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But I Didn't Major in Government
We're here to dispel some of the most common myths about working in government--including what educational background will get you in the door.
"I didn't major in government, and I don't have a law degree. Doesn't that automatically mean I won't be considered for most government or political jobs?"
While backgrounds in both of these areas definitely help, there is no "right major" for jobs in government. Graduate degrees in government and public policy almost certainly lead to political careers, but since the industry is so diverse, there truly is no type of background that wouldn't translate into an appropriate government job. Engineers can work for NASA, language majors can work for the CIA, and, believe it or not, bio majors can end up in the Senate.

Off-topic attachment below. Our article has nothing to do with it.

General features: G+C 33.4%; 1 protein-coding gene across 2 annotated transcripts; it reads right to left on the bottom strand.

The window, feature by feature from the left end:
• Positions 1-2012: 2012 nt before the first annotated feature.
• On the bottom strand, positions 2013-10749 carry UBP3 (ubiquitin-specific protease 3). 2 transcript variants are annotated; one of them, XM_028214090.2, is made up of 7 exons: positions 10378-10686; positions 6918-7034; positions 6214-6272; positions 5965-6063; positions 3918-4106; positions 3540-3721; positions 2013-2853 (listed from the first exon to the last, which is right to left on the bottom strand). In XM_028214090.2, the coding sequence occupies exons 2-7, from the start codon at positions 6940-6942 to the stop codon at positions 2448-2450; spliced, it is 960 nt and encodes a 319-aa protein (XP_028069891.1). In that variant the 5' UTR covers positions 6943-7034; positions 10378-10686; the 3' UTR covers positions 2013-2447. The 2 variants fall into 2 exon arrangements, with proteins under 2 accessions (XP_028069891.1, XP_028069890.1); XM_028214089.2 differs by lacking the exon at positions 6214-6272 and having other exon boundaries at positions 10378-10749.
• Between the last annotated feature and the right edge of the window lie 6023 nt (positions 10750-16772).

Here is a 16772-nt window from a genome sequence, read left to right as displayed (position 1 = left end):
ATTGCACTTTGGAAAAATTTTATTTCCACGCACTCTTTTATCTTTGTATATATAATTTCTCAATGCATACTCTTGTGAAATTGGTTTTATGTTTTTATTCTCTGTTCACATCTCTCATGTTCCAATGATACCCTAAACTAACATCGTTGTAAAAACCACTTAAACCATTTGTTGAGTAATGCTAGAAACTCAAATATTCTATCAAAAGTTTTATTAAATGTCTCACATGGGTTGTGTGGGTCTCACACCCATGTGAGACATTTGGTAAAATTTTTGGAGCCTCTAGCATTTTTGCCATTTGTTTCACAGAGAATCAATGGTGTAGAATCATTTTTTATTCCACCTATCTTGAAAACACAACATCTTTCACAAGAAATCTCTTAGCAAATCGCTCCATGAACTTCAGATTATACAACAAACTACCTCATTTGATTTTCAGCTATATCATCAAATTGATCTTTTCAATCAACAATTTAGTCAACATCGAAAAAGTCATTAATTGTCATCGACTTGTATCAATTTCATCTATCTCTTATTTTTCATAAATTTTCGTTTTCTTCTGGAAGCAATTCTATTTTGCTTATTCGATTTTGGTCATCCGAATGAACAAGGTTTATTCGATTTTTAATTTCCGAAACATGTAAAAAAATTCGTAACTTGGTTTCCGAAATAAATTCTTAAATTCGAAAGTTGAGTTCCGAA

"I don't agree politically with certain policies of the U.S. government. Does this mean that I can't work for them?"
Many interns fear that their political views will get in the way of their careers and opportunities for advancement. However, embracing political pluralism has historically led to productive debate in the U.S. government, so why can't the same apply to you? Government employers often look for individuals who will challenge the platforms and ideals of their company/committee/department, and who will foster helpful discussions on how to address those concerns. As cliche as it may sound, your enthusiasm for making a difference is much more important than your personal political views.
"I thought that I'd get much more substantive work in internships with individual legislators on the Hill."
A common misconception is that working with individual party members or Congressmen, will equal meaningful and meaty workloads. However, working with committees- especially joint committees- can mean much more contact with legislation, instead of endless hours stuffing envelopes.
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